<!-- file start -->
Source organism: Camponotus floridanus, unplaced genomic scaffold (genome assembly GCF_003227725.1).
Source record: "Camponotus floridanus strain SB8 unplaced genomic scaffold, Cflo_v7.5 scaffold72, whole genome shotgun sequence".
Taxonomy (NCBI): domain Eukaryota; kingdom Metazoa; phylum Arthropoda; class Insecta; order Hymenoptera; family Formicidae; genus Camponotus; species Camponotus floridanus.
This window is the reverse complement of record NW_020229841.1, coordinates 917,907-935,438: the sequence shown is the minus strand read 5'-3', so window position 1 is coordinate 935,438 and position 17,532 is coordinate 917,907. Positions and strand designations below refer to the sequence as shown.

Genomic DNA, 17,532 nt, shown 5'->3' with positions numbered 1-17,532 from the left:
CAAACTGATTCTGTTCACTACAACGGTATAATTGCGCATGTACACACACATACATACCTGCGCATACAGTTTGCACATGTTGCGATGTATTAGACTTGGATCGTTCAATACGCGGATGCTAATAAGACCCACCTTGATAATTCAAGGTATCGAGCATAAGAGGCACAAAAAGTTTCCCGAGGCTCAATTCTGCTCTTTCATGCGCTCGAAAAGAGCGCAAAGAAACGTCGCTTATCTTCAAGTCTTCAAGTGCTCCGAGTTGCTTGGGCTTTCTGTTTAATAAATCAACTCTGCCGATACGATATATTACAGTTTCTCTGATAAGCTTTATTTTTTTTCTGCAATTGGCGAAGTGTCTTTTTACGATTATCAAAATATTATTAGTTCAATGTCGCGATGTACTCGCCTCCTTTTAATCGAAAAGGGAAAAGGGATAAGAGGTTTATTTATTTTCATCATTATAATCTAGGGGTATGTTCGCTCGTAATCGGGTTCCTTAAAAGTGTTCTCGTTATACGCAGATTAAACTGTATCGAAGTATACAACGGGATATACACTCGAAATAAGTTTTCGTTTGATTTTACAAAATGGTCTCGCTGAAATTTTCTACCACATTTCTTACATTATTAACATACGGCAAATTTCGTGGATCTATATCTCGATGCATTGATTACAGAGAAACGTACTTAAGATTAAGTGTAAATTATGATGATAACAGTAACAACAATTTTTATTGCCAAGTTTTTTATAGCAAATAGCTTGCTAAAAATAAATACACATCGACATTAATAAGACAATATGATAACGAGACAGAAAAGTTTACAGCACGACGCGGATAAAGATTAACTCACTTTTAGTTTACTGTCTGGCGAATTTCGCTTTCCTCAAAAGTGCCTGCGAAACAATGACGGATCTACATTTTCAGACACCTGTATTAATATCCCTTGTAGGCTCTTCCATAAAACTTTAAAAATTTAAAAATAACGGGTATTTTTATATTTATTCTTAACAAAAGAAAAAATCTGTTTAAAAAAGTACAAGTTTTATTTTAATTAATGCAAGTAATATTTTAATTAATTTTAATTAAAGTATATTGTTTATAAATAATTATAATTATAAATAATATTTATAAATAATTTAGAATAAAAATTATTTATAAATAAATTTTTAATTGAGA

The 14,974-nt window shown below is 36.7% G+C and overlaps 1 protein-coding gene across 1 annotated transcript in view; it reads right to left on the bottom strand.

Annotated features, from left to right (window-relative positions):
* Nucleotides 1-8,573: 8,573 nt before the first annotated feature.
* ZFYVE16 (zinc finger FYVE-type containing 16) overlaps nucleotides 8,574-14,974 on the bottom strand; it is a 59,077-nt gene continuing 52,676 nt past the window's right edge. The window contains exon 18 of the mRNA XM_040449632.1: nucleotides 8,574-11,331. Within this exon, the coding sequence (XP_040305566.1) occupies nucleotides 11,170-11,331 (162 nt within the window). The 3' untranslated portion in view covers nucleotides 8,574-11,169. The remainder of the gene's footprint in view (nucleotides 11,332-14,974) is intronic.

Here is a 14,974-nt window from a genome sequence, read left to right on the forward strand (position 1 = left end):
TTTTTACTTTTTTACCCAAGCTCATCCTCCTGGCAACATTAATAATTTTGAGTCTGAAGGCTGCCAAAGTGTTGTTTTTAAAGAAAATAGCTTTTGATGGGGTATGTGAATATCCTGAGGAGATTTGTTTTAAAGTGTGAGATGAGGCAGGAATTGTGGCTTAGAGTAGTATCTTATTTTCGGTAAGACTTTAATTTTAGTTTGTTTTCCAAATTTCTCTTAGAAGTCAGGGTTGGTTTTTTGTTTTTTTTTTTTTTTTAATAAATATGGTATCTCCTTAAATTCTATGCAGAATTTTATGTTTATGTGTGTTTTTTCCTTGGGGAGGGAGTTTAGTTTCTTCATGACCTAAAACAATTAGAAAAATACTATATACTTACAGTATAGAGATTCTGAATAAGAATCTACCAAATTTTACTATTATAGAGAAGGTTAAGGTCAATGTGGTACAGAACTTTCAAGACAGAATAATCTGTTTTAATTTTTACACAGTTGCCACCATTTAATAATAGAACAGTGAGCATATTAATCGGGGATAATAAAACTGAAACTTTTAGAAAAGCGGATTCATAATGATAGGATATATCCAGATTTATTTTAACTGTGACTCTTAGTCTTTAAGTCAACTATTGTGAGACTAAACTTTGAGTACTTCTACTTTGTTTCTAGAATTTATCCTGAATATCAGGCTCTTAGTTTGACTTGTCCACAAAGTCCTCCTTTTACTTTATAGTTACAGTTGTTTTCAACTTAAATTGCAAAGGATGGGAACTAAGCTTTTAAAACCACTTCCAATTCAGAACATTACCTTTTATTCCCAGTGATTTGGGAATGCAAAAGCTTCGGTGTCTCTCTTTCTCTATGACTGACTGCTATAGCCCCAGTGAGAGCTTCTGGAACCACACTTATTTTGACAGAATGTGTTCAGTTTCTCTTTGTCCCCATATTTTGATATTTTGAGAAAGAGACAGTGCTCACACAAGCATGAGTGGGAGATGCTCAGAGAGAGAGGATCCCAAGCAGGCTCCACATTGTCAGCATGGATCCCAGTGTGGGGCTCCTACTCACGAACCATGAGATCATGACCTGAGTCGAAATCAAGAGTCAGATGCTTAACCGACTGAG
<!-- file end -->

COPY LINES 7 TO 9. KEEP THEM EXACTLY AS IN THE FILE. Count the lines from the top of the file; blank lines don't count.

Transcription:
The 14,974-nt window shown below is 36.7% G+C and overlaps 1 protein-coding gene across 1 annotated transcript in view; it reads right to left on the bottom strand.

Annotated features, from left to right (window-relative positions):
* Nucleotides 1-8,573: 8,573 nt before the first annotated feature.